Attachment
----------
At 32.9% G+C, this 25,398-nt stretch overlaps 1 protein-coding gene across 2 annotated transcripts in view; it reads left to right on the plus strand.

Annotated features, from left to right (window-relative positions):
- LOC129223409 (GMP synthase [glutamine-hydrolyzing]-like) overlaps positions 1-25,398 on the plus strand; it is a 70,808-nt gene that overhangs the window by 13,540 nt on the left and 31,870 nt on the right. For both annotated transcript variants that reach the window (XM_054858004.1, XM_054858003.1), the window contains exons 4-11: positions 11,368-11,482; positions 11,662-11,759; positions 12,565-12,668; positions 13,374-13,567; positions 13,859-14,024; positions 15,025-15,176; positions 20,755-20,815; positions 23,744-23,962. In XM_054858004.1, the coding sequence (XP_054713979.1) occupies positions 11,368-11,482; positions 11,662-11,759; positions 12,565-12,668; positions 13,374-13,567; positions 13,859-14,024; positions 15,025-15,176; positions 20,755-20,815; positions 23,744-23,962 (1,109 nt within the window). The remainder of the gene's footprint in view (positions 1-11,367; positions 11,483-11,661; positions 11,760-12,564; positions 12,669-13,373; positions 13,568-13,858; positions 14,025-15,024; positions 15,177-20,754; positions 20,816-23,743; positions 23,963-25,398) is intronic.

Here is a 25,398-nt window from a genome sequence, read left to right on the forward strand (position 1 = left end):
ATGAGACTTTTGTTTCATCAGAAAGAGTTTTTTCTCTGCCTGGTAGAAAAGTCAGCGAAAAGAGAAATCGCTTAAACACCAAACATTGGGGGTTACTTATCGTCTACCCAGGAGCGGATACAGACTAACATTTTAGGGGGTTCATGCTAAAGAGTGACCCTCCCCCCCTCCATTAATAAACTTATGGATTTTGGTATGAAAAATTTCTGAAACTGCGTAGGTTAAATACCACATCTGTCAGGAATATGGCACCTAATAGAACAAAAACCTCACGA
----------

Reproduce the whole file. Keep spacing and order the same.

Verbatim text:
At 32.9% G+C, this 25,398-nt stretch overlaps 1 protein-coding gene across 2 annotated transcripts in view; it reads left to right on the plus strand.

Annotated features, from left to right (window-relative positions):
- LOC129223409 (GMP synthase [glutamine-hydrolyzing]-like) overlaps positions 1-25,398 on the plus strand; it is a 70,808-nt gene that overhangs the window by 13,540 nt on the left and 31,870 nt on the right. For both annotated transcript variants that reach the window (XM_054858004.1, XM_054858003.1), the window contains exons 4-11: positions 11,368-11,482; positions 11,662-11,759; positions 12,565-12,668; positions 13,374-13,567; positions 13,859-14,024; positions 15,025-15,176; positions 20,755-20,815; positions 23,744-23,962. In XM_054858004.1, the coding sequence (XP_054713979.1) occupies positions 11,368-11,482; positions 11,662-11,759; positions 12,565-12,668; positions 13,374-13,567; positions 13,859-14,024; positions 15,025-15,176; positions 20,755-20,815; positions 23,744-23,962 (1,109 nt within the window). The remainder of the gene's footprint in view (positions 1-11,367; positions 11,483-11,661; positions 11,760-12,564; positions 12,669-13,373; positions 13,568-13,858; positions 14,025-15,024; positions 15,177-20,754; positions 20,816-23,743; positions 23,963-25,398) is intronic.

Here is a 25,398-nt window from a genome sequence, read left to right on the forward strand (position 1 = left end):
ATGAGACTTTTGTTTCATCAGAAAGAGTTTTTTCTCTGCCTGGTAGAAAAGTCAGCGAAAAGAGAAATCGCTTAAACACCAAACATTGGGGGTTACTTATCGTCTACCCAGGAGCGGATACAGACTAACATTTTAGGGGGTTCATGCTAAAGAGTGACCCTCCCCCCCTCCATTAATAAACTTATGGATTTTGGTATGAAAAATTTCTGAAACTGCGTAGGTTAAATACCACATCTGTCAGGAATATGGCACCTAATAGAACAAAAACCTCACGA